The international community is also providing expertise and resources to build up the agricultural sector in the country. This includes the provision of technical and financial support to improve agricultural production, as well as the promotion of best practices. In 2019, UN humanitarian operations successfully reached 620,000 North Koreans in need by providing food along with a few other basic necessities.

Effects of COVID-19 on North Korean Food Security

In 2020, the outbreak of COVID-19 has had a negative impact on North Korea’s food security. According to Reuters, the country has been unable to afford the food imports it needs, which has resulted in the shortages of staples such as rice and corn in the country. Furthermore, due to the economic sanctions imposed on the country, large scale food donations from the international community have become increasingly limited or have dried up altogether.

The impacts of COVID-19 have been particularly harsh on the North Korean people, who are now facing the prospect of famine. This is why it is essential that the international community provide additional aid in the form of food and other essential resources in order to assist the North Korean people. Additionally, it is also important to ensure that this aid is used in an effective and transparent fashion, as to ensure that it reaches the people who need it the most.

Conclusion of Trade Embargoes

To further improve food security in North Korea, it is important to begin lifting the economic sanctions that have been imposed on the country in recent years. UN experts have called for the conclusion or suspension of the sanctions, as the current economic embargo has placed an additional burden on the already-dire food security situation in the country.

In addition to this, the loosening of the sanctions would allow for the free flow of goods and services to North Korea, as well as making it possible for private firms to engage in trade with the country. This could also open up the North Korean market to foreign private investment, which could further help to improve the food security situation in the country.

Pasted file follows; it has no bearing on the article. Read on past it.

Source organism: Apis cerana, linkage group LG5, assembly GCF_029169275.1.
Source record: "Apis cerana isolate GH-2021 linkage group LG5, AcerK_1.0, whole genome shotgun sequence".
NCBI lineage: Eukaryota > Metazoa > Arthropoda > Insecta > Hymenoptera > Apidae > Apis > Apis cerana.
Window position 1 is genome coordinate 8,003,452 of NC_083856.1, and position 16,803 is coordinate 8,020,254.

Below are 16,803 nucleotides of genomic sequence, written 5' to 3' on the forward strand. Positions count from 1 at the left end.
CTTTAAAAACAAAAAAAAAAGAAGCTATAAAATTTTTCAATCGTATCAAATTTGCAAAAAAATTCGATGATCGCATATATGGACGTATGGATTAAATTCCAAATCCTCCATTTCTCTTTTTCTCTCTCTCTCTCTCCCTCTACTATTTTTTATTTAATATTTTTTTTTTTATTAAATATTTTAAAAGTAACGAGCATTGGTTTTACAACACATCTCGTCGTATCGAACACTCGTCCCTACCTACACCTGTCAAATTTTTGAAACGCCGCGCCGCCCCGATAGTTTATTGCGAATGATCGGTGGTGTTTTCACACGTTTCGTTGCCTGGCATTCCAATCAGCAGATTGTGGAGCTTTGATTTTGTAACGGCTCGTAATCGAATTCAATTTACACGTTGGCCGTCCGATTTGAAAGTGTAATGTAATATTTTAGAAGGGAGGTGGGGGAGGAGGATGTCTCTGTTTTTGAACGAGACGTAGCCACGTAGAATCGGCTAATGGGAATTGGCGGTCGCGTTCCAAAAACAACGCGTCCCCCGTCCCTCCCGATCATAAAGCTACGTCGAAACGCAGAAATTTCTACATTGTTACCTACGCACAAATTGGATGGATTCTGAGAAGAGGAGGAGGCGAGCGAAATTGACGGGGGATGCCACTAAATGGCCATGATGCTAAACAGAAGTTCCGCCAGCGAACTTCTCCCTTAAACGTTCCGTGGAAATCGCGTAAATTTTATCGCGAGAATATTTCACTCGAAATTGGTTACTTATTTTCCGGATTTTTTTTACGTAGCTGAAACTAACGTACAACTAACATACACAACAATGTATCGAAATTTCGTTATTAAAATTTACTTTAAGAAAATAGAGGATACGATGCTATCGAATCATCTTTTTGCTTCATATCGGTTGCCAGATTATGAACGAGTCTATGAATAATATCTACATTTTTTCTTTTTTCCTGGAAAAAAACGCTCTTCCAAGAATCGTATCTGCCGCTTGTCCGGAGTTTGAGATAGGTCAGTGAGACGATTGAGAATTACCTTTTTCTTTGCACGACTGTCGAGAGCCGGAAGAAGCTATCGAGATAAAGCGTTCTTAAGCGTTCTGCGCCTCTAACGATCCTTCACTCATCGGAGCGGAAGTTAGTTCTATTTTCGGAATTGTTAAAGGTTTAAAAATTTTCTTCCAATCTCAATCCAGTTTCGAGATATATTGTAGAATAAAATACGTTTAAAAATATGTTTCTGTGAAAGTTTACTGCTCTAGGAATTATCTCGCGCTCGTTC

Reliance on Foreign Aid

Food security in North Korea has been and continues to be heavily reliant on foreign aid. The provision of food aid from the international community has been essential in addressing the dire food security situation in the country. However, this has fuelled a reliance on the external assistance which, in the long-term, could be detrimental to the country’s food security as it does not identify and tackle the root causes of food insecurity.

The long-term solution to improve food security in North Korea lies in tackling the underlying issue which is hindering the country from becoming self-sufficient in food production. This means investing in agriculture and infrastructure to ensure an efficient and resilient food system.

Encouraging Domestic Production

The North Korean government is taking measures to address the food security issue in the country, such as the establishment of state farms and promoting the liberalization of the agricultural sector. While these initiatives are positive steps towards self-sustainability in food production, they are not enough to tackle the underlying issues. The government must also encourage the development of the domestic agricultural sector by providing agricultural subsidies, investing in research and development, and reducing red-tape when it comes to food production.

Further, to ensure the equitable distribution of food within the country, the government must improve the food distribution systems in place. This could be achieved by introducing efficient public distribution systems and alternative mechanisms of food distribution in order to ensure that the food is reaching the people who need it most.

Cassie Grissom is an American journalist and author living in Seoul, South Korea. She has been studying the Korean peninsula since 2011, and her work focuses on understanding human rights issues in North Korea. In addition to her work as an author, Cassie is an active advocate for human rights in North Korea. She regularly shares stories about life in North Korea with international audiences to raise awareness of the plight of its citizens.